"The Life We Live Here"
January 4 - January 29, 2019
Friday, January 4, 2019
6pm to 9pm
"The main theme of the work is the dichotomy between the backgrounds which are mainly Currier and Ives prints, meant to appeal to the broadest swath of the American public, and the figures in the foreground, culled from mostly very taboo 60's under the counter pornography magazines or magazines appealing to homosexuals.
What I find fascinating is the stuff that's OK to show in our society, ie. the idyllic scenes in the Currier and Ives prints, is much farther removed from the lives we live than the sex mags that we keep hidden behind the counter. Obviously, the world has changed since the 60's, but we still regard sexuality as something that you don't discuss or show in good company even though it is the driving force in the way we are wired as human beings to procreate and survive as a species.
There's a reason why I have the mulit-colored balls or confetti in the pieces as well, but I don't necessarily want to tell people what I think is going on in my work because a large part of the work is the viewers need to create a narrative involving the figures in the picture. If I tell people what my narrative is, it takes away that process which is unique to each viewer. Because it's not clear what is going on with the contrasting elements of the piece, it allows the imagination of the viewer to engage with the work in a way that wouldn't happen if it was a painting of a bowl of fruit or the original landscape that is in the background of these images. It's this unique story that the viewer creates that I find interesting, much more so than me forcing my opinion on them.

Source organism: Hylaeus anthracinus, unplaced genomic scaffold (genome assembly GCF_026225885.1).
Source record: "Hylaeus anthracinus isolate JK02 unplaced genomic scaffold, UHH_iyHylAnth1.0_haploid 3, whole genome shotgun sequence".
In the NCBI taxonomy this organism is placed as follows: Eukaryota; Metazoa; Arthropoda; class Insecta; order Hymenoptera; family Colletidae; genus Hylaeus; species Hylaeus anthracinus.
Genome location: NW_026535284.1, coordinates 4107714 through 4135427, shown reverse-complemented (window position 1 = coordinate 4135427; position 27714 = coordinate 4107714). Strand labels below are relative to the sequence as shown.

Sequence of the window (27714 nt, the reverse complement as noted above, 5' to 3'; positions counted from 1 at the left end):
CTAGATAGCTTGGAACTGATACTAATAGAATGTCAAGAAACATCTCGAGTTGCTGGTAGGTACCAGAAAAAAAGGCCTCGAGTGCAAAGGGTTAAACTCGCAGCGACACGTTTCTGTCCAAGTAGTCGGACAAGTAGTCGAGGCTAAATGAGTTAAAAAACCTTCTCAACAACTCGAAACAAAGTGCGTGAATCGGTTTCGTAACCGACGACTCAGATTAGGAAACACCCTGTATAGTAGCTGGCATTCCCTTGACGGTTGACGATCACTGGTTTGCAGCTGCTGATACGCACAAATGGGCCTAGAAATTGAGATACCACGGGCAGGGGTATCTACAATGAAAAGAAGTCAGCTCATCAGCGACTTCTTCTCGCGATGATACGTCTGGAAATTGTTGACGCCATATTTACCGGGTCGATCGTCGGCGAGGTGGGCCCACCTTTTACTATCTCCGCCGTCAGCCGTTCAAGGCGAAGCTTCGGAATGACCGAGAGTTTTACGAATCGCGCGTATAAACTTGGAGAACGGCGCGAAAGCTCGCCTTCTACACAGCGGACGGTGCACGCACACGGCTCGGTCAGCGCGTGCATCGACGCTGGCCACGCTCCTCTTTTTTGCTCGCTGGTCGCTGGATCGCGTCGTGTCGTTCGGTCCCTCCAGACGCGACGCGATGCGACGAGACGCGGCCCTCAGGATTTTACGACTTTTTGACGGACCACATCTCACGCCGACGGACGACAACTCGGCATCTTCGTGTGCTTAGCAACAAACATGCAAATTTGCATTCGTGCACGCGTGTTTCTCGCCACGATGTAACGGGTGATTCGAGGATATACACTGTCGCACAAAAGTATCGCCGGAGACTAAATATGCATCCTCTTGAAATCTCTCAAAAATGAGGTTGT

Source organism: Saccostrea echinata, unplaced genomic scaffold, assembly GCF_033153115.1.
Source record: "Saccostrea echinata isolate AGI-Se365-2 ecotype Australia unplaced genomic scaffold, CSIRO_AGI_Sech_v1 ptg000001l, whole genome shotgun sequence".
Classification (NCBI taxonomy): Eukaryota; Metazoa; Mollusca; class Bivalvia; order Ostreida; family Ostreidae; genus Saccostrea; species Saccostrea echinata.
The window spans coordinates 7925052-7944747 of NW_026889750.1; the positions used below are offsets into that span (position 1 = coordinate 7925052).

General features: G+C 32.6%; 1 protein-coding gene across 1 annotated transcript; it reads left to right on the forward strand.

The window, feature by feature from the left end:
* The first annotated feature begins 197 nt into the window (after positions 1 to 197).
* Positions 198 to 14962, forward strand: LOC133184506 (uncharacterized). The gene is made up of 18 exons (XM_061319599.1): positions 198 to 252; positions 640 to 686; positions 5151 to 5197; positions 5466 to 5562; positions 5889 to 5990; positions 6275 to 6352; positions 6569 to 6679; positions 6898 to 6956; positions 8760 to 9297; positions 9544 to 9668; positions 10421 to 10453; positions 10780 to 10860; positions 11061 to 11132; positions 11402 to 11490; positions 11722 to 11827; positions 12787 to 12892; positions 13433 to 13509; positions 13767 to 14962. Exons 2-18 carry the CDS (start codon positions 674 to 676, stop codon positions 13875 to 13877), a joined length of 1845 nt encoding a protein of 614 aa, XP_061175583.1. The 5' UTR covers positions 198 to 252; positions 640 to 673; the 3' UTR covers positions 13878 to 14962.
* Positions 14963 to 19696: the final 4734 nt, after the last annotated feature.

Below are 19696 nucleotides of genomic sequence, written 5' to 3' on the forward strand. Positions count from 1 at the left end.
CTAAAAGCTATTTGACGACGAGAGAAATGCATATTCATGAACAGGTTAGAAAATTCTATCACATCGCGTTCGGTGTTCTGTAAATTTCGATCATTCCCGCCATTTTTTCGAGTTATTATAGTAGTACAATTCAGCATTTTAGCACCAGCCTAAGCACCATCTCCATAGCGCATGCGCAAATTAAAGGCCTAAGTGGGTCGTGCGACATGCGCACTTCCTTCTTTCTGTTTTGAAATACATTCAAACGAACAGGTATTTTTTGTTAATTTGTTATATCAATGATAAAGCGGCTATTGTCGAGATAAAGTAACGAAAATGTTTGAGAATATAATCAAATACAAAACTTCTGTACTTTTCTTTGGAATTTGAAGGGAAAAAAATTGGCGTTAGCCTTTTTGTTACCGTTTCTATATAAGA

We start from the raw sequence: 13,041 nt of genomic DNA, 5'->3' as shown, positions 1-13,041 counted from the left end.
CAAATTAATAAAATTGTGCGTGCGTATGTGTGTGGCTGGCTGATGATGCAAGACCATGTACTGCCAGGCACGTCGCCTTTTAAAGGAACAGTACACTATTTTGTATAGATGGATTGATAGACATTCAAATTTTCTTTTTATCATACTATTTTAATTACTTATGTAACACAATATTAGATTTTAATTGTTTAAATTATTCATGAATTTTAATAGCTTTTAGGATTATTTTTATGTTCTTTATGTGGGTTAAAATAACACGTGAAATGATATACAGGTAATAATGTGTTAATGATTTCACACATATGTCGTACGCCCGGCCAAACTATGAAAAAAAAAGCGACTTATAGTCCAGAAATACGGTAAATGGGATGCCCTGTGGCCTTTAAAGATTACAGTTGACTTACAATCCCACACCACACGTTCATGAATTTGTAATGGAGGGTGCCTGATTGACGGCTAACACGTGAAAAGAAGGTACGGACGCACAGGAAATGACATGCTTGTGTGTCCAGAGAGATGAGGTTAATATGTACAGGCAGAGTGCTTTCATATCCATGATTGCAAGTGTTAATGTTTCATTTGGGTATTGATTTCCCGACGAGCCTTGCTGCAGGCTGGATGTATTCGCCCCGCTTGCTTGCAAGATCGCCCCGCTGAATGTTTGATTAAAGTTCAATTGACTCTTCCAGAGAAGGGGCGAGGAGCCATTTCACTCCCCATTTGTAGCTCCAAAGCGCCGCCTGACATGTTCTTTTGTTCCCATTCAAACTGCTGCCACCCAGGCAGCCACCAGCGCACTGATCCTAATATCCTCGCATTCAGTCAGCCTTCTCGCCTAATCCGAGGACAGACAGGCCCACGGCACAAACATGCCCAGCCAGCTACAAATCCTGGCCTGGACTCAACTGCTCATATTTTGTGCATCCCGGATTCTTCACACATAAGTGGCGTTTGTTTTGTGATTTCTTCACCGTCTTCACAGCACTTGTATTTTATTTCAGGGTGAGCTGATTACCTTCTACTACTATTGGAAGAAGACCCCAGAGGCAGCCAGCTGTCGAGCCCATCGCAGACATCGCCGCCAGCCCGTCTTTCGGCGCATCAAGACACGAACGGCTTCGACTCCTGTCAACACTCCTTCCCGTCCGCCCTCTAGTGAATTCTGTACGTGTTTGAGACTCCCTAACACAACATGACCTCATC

What I find energizing about the work is the idea of the appropriation of the source material. To me, it feels like theft. Granted the people who created the backgrounds are long dead and the company that created the images doesn't exist anymore, it still feels that way. I'm not asking permission to use these images and there's something about that that gives the work some energy.
The other part that I think gives the work more meaning is the idea that the models in this art originally posed for these pictures not with the intention that they would find their way into an art gallery one day, but to be in some sleazy porn mag. I love the idea that I am somehow elevating the source material, taking it out of the muck so to speak."